Archaeology and women’s ritual business

Research output: Chapter in Book/Report/Conference proceedingChapter

Abstract

Social scientists have long discussed definitions for the terms religion, ritual, men, women, gender, and sex, but use of these terms often proves problematic. A few simple comments about vocabulary will suffice here. First, the words anthropologists use to generalize about gender categories tend to obscure the local meanings that really interest us. In many societies, females, males, inter-sexed individuals, and people whose gender identity and gender roles do not coincide with their biological sex often had socially approved ritual roles. Exceptions to social rules occurred as well. Second, by now all anthropologists realize that simplistic dichotomies such as sacred/secular and sacred/profane do not pertain in many non-Western societies, much less correlate with masculine/feminine domains of values or practice. But despite our superior and more nuanced understandings of such matters today, our vocabularies and our unconscious cultural biases still shape the way we think about the pasts of other people. Overcoming our own biases requires conscious effort. Concrete examples of other ways of thinking help that effort. My goal here is to provide three examples of how thinking outside dominant gender categories leads to a more interesting archaeology of religion. I focus here on the gender of ritual practitioners in a few recent studies of rock art and religion in Australia, the Pueblos of the southwestern United States, and the northern Plains.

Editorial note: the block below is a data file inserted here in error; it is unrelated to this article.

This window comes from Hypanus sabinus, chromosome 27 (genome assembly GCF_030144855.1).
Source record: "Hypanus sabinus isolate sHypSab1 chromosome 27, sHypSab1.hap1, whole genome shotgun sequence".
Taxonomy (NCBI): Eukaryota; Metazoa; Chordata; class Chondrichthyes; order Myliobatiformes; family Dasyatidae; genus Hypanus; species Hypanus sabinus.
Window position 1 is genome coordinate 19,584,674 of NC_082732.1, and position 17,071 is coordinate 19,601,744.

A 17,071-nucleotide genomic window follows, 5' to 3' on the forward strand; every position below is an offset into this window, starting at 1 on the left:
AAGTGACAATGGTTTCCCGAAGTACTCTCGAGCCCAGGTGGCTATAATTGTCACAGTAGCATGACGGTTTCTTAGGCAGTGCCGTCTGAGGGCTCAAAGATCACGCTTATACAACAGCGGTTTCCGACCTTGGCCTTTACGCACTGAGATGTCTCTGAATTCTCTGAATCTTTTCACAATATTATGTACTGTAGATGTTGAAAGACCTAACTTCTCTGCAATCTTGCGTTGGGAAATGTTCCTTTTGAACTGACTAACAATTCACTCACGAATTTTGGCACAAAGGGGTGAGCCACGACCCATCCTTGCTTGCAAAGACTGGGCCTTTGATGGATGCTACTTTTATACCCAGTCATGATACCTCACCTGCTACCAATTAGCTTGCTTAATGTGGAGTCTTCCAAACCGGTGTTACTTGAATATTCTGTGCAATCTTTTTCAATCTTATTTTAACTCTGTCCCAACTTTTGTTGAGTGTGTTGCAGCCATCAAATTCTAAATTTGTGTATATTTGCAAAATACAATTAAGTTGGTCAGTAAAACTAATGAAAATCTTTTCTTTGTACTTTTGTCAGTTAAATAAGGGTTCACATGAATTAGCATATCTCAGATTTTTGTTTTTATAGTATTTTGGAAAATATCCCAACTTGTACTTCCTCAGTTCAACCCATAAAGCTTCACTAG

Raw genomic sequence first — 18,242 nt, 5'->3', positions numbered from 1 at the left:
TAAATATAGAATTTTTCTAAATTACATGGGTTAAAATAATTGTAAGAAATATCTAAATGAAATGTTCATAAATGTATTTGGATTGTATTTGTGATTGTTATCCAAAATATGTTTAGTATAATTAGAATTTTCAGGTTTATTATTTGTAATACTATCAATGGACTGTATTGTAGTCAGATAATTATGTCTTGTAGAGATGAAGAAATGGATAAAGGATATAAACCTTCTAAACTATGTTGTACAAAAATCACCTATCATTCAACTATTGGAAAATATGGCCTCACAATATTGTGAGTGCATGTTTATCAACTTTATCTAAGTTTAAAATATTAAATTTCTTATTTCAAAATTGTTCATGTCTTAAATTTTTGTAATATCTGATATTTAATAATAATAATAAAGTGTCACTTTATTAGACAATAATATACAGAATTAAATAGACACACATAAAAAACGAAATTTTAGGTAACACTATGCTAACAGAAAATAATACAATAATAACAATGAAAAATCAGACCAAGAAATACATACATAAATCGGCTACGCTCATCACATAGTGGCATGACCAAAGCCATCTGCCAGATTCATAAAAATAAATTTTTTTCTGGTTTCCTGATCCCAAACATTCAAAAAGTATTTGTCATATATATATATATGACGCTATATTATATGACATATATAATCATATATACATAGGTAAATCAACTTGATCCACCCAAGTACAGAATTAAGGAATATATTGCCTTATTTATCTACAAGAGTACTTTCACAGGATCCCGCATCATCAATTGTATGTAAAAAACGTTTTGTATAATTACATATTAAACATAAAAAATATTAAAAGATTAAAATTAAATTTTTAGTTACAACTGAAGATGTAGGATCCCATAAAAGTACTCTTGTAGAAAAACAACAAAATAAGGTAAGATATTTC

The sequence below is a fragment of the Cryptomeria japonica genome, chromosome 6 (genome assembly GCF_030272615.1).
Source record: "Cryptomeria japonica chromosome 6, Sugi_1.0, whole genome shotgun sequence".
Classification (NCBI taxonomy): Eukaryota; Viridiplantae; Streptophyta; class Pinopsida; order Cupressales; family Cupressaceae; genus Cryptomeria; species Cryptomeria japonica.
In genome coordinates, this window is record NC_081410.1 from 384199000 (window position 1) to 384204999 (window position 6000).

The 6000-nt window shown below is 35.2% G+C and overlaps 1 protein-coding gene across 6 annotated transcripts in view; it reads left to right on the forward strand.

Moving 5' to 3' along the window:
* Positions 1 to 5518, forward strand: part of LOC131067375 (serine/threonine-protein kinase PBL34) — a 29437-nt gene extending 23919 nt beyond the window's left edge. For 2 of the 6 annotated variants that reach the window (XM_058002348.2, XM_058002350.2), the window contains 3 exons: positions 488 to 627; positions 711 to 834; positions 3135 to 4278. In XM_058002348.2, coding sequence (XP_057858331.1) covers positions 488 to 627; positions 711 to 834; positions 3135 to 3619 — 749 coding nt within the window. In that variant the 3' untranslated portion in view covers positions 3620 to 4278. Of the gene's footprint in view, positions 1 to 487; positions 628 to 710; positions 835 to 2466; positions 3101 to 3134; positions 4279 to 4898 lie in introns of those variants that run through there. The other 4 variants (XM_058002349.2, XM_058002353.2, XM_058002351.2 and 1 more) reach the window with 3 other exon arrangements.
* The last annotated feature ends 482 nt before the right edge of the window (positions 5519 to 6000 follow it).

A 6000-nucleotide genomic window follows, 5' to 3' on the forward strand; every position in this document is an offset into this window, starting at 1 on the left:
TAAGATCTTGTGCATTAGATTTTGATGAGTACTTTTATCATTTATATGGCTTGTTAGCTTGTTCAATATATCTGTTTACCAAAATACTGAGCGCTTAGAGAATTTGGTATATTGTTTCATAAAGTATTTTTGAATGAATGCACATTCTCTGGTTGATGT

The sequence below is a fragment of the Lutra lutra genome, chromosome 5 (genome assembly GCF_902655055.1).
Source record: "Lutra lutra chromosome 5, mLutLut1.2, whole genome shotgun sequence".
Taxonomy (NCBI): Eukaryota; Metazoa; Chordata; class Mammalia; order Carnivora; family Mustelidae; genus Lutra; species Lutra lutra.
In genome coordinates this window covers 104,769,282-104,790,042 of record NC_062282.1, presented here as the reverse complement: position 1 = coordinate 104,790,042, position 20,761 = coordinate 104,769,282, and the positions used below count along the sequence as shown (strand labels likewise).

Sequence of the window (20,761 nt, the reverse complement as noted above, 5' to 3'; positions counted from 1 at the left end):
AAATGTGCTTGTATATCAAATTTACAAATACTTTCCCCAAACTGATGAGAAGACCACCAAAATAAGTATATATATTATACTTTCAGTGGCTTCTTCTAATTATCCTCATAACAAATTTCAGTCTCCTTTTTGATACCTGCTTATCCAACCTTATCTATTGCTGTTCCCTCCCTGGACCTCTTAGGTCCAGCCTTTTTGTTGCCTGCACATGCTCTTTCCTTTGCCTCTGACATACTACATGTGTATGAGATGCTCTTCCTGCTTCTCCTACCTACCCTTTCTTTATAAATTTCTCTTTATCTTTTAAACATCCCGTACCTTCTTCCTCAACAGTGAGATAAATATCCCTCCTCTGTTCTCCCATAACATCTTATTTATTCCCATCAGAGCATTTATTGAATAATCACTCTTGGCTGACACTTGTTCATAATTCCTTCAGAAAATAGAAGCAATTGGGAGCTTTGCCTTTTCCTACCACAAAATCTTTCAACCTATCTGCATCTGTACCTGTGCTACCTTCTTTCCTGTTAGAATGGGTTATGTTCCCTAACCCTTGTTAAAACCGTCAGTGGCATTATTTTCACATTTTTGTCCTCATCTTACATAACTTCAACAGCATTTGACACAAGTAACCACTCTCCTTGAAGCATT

Original languageEnglish (US)
Title of host publicationBelief in the Past
Subtitle of host publicationTheoretical Approaches to the Archaeology of Religion
PublisherTaylor and Francis
Pages247-258
Number of pages12
ISBN (Electronic)9781315433080
ISBN (Print)9781598743418
DOIs
StatePublished - Jan 1 2016

ASJC Scopus subject areas

  • Social Sciences(all)
  • Arts and Humanities(all)

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